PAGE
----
2014: The Pirates of Penzance
We are grateful to the contributors of the following reviews of our February 2014 production of The Pirates of Penzance, the first of which is from an independent member of the audience, the second from our local NODA representative.
The pace never flagged!
First off I would say I am by no means a Gilbert & Sullivan aficionado or a regular theatre goer, but this was an opening night performance of Pirates of Penzance I would gladly sit through again. For it to be billed as an amateur production does a disservice to everyone involved with the DGASS, from the director, via the performers and orchestra to the set and costume designers who crafted an excellent show. It had vivid colour, was well choreographed and the music, singing and acting were all of a very high (dare I say it, professional) standard.
Everyone involved played their hearts out and the enthusiasm with which they did so was reflected in the appreciation of the audience. Both cast and audience appeared to enjoy themselves immensely throughout (myself included). The pace never flagged, and credit to the orchestra and cast for keeping everything moving along such that attention never once waned.
To sum up, I thought it was a highly enjoyable opening night with excellent performances all round, and I would advise anyone who is partial to Gilbert and Sullivan to attend the Carnegie hall and see this production whilst they can.
A slick and thoroughly enjoyable production
As one of the founder members of this society I was privileged to be invited to attend this production of one of my favourite G&S operettas.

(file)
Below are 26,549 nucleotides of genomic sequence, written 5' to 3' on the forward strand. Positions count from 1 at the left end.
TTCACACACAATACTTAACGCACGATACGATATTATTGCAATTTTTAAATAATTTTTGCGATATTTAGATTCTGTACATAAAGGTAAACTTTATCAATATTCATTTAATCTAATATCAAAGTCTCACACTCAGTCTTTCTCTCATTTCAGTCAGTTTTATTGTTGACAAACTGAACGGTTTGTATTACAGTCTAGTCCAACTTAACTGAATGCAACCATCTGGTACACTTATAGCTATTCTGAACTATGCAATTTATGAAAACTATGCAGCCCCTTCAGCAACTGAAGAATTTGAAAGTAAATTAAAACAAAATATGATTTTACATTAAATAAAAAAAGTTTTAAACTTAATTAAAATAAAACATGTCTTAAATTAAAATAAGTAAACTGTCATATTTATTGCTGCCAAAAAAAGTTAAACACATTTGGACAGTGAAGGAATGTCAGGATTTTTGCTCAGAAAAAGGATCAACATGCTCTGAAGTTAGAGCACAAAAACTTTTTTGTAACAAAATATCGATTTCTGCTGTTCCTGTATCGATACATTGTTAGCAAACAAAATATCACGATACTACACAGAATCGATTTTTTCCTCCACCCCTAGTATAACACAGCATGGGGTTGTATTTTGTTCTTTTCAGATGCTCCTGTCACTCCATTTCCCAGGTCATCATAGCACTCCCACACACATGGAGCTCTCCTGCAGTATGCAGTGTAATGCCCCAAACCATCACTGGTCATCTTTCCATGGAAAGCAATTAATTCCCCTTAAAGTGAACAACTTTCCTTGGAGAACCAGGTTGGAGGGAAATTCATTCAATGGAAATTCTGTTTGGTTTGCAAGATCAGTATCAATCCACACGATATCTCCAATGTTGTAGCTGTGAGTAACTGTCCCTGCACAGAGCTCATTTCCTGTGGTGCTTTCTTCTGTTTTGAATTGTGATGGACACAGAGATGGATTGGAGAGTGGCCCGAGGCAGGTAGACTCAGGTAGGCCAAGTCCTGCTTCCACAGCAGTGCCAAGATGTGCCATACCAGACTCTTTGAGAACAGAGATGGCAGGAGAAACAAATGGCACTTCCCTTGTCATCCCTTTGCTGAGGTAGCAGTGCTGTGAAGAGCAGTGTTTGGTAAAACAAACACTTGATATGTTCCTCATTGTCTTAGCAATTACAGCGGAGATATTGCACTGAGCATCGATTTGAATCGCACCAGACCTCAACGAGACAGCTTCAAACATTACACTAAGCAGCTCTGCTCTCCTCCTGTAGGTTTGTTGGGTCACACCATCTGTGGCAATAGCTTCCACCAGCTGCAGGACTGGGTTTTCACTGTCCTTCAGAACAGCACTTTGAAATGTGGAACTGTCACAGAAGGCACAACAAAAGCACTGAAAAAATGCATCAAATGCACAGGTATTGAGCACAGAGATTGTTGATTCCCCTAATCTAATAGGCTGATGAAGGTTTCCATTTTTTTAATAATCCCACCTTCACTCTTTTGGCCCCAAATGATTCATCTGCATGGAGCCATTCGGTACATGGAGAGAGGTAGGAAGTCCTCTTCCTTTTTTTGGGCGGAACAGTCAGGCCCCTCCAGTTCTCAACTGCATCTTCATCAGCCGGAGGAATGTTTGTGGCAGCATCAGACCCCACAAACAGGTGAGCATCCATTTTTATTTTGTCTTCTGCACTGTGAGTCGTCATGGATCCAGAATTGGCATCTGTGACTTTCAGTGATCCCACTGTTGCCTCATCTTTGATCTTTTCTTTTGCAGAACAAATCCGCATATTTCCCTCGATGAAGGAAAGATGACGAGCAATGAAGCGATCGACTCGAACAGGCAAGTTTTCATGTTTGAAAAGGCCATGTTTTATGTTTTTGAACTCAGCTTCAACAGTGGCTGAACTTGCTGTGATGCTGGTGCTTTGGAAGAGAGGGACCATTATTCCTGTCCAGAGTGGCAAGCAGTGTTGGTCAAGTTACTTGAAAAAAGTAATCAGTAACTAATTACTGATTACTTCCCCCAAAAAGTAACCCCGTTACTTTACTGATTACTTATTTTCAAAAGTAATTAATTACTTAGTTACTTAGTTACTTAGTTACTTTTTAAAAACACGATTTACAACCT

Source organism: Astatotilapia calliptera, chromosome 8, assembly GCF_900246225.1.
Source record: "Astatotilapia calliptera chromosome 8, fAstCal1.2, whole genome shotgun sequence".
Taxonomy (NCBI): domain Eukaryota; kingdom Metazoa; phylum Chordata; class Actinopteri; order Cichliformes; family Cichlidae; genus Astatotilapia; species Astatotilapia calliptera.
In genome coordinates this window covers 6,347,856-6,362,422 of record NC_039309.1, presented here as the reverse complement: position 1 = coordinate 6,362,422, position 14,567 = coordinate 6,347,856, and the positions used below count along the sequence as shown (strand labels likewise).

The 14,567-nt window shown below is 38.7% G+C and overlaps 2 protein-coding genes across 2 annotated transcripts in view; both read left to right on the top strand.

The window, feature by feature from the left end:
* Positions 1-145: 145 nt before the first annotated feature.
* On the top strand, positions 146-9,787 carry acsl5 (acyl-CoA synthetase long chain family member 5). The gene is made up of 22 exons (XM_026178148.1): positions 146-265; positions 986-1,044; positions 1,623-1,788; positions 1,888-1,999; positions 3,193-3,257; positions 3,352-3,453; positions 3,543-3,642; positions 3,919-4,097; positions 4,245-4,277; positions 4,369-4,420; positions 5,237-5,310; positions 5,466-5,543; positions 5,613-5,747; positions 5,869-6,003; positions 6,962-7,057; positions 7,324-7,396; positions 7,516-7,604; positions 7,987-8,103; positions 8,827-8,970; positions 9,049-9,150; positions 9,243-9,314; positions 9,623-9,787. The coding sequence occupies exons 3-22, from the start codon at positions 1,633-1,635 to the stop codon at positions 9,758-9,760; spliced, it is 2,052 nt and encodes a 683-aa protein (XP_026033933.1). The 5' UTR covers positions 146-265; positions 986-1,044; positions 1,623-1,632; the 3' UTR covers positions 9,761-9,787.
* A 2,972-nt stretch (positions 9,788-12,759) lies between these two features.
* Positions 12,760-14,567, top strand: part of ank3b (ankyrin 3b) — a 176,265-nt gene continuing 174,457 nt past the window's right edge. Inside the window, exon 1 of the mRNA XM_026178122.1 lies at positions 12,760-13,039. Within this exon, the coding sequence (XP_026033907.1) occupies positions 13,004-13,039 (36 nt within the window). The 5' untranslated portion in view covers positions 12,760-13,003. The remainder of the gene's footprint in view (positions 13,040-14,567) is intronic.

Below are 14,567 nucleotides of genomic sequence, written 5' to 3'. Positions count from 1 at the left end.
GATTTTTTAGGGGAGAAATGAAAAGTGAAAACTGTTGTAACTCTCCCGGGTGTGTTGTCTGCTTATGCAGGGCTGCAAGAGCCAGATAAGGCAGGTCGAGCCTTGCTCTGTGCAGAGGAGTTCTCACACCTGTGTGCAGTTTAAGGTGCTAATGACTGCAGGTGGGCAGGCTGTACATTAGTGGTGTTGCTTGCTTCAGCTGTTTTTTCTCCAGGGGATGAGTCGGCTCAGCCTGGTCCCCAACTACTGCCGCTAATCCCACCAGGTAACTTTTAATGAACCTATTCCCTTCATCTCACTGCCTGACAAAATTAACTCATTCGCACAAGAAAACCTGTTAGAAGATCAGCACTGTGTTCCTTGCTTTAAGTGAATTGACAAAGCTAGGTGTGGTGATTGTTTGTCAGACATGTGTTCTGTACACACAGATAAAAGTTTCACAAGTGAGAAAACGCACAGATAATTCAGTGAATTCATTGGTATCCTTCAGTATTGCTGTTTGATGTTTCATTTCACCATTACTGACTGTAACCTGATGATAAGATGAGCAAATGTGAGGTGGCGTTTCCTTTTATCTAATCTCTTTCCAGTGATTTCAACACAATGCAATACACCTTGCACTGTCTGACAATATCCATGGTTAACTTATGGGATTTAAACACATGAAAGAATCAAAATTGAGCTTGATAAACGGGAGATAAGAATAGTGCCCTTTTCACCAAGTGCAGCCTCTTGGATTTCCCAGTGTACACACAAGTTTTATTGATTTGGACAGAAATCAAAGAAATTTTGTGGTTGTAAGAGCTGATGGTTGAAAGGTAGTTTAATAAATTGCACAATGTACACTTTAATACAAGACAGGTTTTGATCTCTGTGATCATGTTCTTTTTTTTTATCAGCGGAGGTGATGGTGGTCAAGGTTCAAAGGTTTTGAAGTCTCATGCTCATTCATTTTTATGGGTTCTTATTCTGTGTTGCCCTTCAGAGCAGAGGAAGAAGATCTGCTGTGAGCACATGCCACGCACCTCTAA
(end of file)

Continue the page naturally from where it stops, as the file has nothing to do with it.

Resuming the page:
The curtain rose to reveal the band of raucous pirates singing “Happy birthday to you” to young Frederic who was celebrating his 21st birthday – or so he thought! This unusual opening was only one of the many innovative touches throughout the production.The insertion of the patter song “It really doesn’t matter” from Ruddigore, the appearance of Queen Victoria and the “noblemen who had gone wrong” reverting to peers complete with velvet cloaks and crowns added both humour and freshness. This was a lively production with the chorus of giggling daughters and chaperones, the all-singing all-dancing policemen and the fearsome pirates all acting and interacting meaningfully throughout creating some impressive tableaux as well as some first-class singing. The strength of the choral singing was particularly highlighted in the finale of Act 1 where “Hail Poetry” was wonderful to listen to.
The principal characters too were very well cast and well played and all excelled vocally. Unfortunately Claire Porterfield (Mabel) had lost her singing voice but she acted the part very well indeed while her musical numbers were sung beautifully from the pit by Fiona Main. This arrangement worked very well indeed with the pair working in harmony throughout. Michael McFarlane was very believable and relaxed as Frederic. His duet “Ah must I leave thee here” was sung with great passion and you could have heard a pin drop in the auditorium. Robert Ozog was a powerful and threatening Pirate King, while George Alexander gave a rousing performance as the Sergeant of Police trying to control his timid but well-drilled police force. I enjoyed Greig Hill’s interpretation of the role of Major-General Stanley, particularly his solo at the start of Act 2 where he showed off his balletic skills! Anne Diack made a grand job of the role of the love-sick Ruth trying desperately to convince Frederic that she was the woman he needed. There were also some lovely cameo characterisations particularly Rae Lamond as Edith, Keri Zaczek as Kate, Sinead Black as Isobel and John Allen as Samuel.
The company on stage was well supported by a well-controlled orchestra, while effective lighting and an attractive set and costumes all enhanced the production. Congratulations to all involved in any way in making this such a slick and thoroughly enjoyable production which was a real pleasure to attend.